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The U.S. Environmental Protection Agency on Friday issued a proposed rule under the Renewable Fuel Standard that would increase the amount of biofuels blended into refiner’s fuel, saying the volume obligations for 2020 are on track to meet the statutory deadline.

But the proposal, which triggers the public comment process, drew the ire of corn and soybean associations, Iowa’s Gov. Kim Reynolds as well as the state’s advocates in Washington, D.C., such as U.S. Sen. Chuck Grassley, R-Iowa, and U.S. Sen. Joni Ernst, R-Iowa, after the agency failed to reallocate waived amounts under the hardship program for smaller refiners.

The EPA sets biofuel blending standards under the Renewable Fuels Standard, but it also gives waivers to small refineries that can prove that compliance with the blending standards would harm them financially.

The EPA's announcement opens the public comment about the proposal. 

Under the proposal, the conventional renewable fuel volumes, primarily met by corn ethanol, would be maintained at the implied 15-billion gallon target set by Congress.

Also proposed is an advanced biofuel volume requirement for 2020 of 5.04 billion gallons, which is 0.12 billion gallons higher than the advanced biofuel volume requirement for 2019.

The EPA also is proposing to maintain the biomass-based diesel volume for 2021 at 2.43 billion gallons.

Monte Shaw, executive director of the Iowa Renewable Fuels Association, pointed out that while the 2021 proposed level for biomass-based diesel was “flatlined” at 2.43 billion, the U.S. consumed 2.6 billion gallons of biomass-based diesel in 2018.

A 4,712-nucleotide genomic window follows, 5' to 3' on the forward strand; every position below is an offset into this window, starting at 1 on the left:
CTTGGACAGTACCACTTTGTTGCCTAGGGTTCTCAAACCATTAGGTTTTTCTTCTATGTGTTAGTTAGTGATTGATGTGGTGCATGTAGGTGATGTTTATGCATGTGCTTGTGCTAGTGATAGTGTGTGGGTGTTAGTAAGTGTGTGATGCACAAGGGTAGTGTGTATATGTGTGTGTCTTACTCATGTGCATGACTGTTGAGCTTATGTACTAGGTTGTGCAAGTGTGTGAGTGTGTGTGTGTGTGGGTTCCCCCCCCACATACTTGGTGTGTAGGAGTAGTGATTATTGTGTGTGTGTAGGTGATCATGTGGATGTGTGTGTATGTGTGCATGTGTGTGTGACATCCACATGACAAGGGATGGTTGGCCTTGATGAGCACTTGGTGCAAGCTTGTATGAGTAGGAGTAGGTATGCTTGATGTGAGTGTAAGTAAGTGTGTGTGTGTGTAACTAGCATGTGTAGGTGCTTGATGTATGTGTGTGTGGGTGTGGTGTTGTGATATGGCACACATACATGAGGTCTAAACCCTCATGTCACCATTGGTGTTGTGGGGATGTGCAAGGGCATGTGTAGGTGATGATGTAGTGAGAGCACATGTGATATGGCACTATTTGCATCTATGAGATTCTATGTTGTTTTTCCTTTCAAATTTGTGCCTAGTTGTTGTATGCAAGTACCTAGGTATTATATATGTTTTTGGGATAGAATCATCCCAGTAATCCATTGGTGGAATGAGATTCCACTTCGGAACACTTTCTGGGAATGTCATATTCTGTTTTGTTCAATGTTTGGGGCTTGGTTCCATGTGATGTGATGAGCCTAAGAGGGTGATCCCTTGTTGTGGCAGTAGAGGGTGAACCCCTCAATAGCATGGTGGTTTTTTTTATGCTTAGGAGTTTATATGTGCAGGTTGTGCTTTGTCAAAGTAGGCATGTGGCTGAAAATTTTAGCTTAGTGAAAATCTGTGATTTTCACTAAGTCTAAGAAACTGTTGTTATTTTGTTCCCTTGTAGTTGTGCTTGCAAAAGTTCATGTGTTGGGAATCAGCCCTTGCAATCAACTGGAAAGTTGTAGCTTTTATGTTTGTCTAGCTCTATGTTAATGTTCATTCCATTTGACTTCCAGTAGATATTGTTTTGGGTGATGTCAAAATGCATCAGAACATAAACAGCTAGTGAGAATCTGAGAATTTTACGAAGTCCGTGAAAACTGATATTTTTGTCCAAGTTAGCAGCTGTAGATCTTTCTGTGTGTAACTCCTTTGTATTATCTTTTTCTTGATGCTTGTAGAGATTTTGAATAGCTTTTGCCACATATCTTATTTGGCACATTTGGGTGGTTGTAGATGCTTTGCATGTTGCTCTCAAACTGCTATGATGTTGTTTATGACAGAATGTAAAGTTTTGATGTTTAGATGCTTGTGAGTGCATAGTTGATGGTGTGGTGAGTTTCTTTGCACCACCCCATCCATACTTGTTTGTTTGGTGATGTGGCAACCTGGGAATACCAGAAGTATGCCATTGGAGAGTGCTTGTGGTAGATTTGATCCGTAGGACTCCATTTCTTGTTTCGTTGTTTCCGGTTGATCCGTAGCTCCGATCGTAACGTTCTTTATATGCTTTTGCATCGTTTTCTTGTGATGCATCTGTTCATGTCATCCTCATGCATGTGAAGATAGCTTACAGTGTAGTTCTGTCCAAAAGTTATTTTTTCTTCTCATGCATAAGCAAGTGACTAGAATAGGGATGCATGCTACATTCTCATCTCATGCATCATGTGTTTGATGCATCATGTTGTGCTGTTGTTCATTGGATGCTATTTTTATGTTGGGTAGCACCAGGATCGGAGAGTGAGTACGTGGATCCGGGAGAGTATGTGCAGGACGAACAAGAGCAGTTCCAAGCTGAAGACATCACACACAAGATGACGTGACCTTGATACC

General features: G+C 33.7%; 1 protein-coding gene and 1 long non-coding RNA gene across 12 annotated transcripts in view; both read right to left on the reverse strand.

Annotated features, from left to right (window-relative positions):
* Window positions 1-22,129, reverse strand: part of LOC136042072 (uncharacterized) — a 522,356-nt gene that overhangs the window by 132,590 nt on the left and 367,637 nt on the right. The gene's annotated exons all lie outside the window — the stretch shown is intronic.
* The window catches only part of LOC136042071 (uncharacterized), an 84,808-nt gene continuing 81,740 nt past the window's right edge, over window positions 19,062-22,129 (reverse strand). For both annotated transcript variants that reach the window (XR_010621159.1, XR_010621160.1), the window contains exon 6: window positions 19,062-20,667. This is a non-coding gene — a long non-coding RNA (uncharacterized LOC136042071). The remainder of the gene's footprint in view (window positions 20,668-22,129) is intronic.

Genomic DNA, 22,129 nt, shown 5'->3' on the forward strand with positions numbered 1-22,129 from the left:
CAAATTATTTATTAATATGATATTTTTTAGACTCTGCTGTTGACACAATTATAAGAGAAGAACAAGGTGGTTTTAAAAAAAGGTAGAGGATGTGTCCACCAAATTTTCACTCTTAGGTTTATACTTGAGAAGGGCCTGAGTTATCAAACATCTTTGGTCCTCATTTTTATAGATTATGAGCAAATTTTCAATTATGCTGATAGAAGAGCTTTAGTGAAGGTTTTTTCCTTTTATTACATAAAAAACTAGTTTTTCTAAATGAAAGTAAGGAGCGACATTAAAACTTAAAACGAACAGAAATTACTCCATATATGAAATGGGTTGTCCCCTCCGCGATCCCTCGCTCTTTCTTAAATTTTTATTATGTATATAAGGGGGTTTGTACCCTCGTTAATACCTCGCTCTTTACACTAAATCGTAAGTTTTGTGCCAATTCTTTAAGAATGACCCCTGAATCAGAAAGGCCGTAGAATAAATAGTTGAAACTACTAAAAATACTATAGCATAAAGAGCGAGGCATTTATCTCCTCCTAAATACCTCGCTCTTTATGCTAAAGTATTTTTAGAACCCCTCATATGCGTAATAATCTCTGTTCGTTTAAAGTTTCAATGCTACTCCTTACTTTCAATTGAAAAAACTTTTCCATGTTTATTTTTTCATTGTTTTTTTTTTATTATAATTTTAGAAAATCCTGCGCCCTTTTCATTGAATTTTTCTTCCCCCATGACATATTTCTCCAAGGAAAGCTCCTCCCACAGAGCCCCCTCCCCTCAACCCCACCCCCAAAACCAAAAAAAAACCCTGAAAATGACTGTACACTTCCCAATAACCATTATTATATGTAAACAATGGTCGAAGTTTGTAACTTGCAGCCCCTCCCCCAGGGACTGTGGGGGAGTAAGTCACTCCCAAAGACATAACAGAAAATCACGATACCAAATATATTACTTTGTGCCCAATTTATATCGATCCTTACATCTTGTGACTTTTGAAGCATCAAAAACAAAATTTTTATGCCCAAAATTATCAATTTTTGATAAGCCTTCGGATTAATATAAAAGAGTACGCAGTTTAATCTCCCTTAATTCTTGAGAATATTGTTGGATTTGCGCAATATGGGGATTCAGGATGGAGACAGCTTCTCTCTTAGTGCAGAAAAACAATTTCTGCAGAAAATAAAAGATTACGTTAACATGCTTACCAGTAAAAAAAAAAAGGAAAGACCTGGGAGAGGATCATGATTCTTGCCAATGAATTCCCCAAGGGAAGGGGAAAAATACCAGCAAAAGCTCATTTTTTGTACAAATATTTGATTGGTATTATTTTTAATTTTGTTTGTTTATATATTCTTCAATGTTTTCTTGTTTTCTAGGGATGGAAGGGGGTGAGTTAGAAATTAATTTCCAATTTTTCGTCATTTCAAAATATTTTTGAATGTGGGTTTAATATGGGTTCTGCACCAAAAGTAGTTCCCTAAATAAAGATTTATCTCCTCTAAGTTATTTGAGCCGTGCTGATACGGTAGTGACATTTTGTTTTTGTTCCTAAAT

“The RFS is designed to be a market driving mechanism,” Shaw said in a news release Friday. “Setting the biodiesel blend level two years hence below what the industry already achieved last year cuts at the core of how the RFS was intended to be implemented. Congress established a separate biodiesel category for a reason, and EPA needs to begin respecting that.”

Shaw also said that while 15 billion gallons target set for conventional renewable fuel volumes that would be met by ethanol is in line with the statute, the draft proposal does not address the demand destruction caused by unjustified small refinery exemptions.

Reynolds released a statement Friday in which she said, “I am incredibly disappointed to see that the EPA has failed to reallocate the millions of lost gallons due to their brazen and unprecedented use of small refinery exemption waivers.

“A robust RFS is essential to a healthy ag economy in Iowa and across the country. I urge EPA Secretary (Andrew) Wheeler to reverse course and uphold President Trump’s commitment to rural America by strengthening the RFS and putting an end to the abusive practice of granting waivers to profitable oil refineries,” Reynolds added.

U.S. Sen. Chuck Grassley said in a news release that, “President Trump made commitments to farmers in Iowa and throughout Rural America. Those commitments include upholding the letter and spirit of the RFS (Renewable Fuel Standard). While he has stood by them, farmers and biofuels producers have told me that they see the president’s advisors at EPA breaking his promises by undercutting the RFS and bowing to pressure from Big Oil and its Washington allies.”

“It’s unacceptable that EPA would set biofuel volumes below demand at a time when farmers, biofuels producers and agribusiness owners are forced to shed jobs and close plants,” Grassley said. “I urge President Trump to compel EPA to reverse course and keep his word to the forgotten Americans who have faithfully stood with him.”

Iowa Sen. Joni Ernst issued a statement saying that, “While I’m glad to see the proposed rule is on track to meet the renewable volume obligations deadline, it simply does not account for the billions of gallons of ethanol our hardworking producers have lost to EPA’s unrelenting habit of handing out ‘so-called’ small refinery exemptions."

Iowa farmer Dave Walton, who is the Iowa Soybean Association secretary, said that at a time when soybean farmers need a lift, the EPA seems intent on expanding America’s petroleum industry at the detriment of farm families and rural communities.

“Maintaining flat volumes is not at all what we asked or hoped for,” Walton said. “Meanwhile, the EPA continues to grant small refinery waivers, further decreasing volumes. The biodiesel industry is already operating considerably below capacity. Soybean farmers and biodiesel processors are ready and willing to produce more, but can’t with the EPA seemingly working against us.”

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